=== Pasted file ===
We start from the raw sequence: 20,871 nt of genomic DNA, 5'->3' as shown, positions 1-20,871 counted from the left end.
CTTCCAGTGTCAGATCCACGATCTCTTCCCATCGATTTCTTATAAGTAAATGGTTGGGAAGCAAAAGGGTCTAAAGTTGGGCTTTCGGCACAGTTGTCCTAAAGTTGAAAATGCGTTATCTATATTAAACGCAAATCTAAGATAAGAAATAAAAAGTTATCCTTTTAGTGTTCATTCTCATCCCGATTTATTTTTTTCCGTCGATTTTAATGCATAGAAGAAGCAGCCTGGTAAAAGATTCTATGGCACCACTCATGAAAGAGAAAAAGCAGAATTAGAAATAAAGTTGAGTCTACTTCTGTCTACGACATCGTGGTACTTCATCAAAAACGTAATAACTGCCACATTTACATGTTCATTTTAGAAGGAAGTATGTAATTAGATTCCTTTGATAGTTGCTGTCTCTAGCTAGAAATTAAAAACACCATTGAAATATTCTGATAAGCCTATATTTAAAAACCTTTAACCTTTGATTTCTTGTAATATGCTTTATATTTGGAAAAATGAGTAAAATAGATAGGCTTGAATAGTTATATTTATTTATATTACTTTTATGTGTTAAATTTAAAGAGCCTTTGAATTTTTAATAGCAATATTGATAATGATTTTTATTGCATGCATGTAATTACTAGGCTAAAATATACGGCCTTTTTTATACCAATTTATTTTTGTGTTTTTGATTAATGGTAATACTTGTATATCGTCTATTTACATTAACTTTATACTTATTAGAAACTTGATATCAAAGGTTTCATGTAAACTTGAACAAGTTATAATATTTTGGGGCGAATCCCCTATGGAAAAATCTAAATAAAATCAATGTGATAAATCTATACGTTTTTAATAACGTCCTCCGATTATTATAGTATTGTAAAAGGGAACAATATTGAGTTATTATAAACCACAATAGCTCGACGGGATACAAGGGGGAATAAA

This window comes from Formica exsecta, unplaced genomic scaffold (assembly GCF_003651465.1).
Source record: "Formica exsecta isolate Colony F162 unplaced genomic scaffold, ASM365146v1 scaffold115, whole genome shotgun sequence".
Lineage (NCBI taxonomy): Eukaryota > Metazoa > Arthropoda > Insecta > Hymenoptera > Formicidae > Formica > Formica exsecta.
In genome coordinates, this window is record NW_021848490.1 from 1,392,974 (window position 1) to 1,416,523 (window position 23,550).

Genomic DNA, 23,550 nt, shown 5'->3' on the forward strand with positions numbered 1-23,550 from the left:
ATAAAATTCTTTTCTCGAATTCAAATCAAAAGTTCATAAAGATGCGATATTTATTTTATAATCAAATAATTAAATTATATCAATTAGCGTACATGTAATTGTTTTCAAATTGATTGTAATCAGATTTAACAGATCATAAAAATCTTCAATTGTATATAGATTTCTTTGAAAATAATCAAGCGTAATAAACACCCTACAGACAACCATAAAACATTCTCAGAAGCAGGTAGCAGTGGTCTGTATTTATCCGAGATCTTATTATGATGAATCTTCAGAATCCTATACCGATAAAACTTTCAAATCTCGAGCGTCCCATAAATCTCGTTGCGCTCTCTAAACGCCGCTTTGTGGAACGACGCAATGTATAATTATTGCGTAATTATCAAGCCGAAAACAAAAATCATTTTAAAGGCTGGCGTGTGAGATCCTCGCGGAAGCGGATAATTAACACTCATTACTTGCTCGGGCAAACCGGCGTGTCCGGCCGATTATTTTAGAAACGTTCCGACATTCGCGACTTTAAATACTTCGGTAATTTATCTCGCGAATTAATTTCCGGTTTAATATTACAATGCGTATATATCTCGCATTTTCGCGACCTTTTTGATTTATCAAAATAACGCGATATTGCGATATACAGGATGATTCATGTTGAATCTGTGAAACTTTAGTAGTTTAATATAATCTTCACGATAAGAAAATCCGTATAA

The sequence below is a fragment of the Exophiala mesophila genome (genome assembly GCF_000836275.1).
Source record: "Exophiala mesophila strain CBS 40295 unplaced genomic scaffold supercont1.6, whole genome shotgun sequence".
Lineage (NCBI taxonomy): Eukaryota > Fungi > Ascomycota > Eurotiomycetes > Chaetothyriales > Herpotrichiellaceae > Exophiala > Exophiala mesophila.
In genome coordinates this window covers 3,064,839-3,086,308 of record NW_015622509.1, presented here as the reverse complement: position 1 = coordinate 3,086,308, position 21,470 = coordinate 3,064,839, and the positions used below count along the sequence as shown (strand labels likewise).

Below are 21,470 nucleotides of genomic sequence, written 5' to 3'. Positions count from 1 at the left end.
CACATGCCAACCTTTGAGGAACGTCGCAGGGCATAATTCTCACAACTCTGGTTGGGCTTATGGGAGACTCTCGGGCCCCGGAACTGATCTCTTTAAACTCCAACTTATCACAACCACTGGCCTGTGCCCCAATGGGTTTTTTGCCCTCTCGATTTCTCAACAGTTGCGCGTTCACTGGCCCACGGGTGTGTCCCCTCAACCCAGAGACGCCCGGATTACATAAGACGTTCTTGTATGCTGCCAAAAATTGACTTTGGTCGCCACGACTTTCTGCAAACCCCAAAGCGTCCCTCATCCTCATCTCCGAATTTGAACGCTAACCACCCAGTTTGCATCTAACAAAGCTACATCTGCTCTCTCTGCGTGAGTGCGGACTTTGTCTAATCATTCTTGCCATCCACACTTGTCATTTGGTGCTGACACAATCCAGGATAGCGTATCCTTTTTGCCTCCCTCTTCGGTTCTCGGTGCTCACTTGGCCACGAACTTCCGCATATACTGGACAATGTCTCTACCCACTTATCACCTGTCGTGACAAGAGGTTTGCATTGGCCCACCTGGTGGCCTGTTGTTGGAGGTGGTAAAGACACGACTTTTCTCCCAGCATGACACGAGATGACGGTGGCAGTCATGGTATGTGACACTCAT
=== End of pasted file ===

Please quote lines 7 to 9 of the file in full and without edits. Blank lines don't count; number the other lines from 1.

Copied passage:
Genomic DNA, 23,550 nt, shown 5'->3' on the forward strand with positions numbered 1-23,550 from the left:
ATAAAATTCTTTTCTCGAATTCAAATCAAAAGTTCATAAAGATGCGATATTTATTTTATAATCAAATAATTAAATTATATCAATTAGCGTACATGTAATTGTTTTCAAATTGATTGTAATCAGATTTAACAGATCATAAAAATCTTCAATTGTATATAGATTTCTTTGAAAATAATCAAGCGTAATAAACACCCTACAGACAACCATAAAACATTCTCAGAAGCAGGTAGCAGTGGTCTGTATTTATCCGAGATCTTATTATGATGAATCTTCAGAATCCTATACCGATAAAACTTTCAAATCTCGAGCGTCCCATAAATCTCGTTGCGCTCTCTAAACGCCGCTTTGTGGAACGACGCAATGTATAATTATTGCGTAATTATCAAGCCGAAAACAAAAATCATTTTAAAGGCTGGCGTGTGAGATCCTCGCGGAAGCGGATAATTAACACTCATTACTTGCTCGGGCAAACCGGCGTGTCCGGCCGATTATTTTAGAAACGTTCCGACATTCGCGACTTTAAATACTTCGGTAATTTATCTCGCGAATTAATTTCCGGTTTAATATTACAATGCGTATATATCTCGCATTTTCGCGACCTTTTTGATTTATCAAAATAACGCGATATTGCGATATACAGGATGATTCATGTTGAATCTGTGAAACTTTAGTAGTTTAATATAATCTTCACGATAAGAAAATCCGTATAA

The sequence below is a fragment of the Exophiala mesophila genome (genome assembly GCF_000836275.1).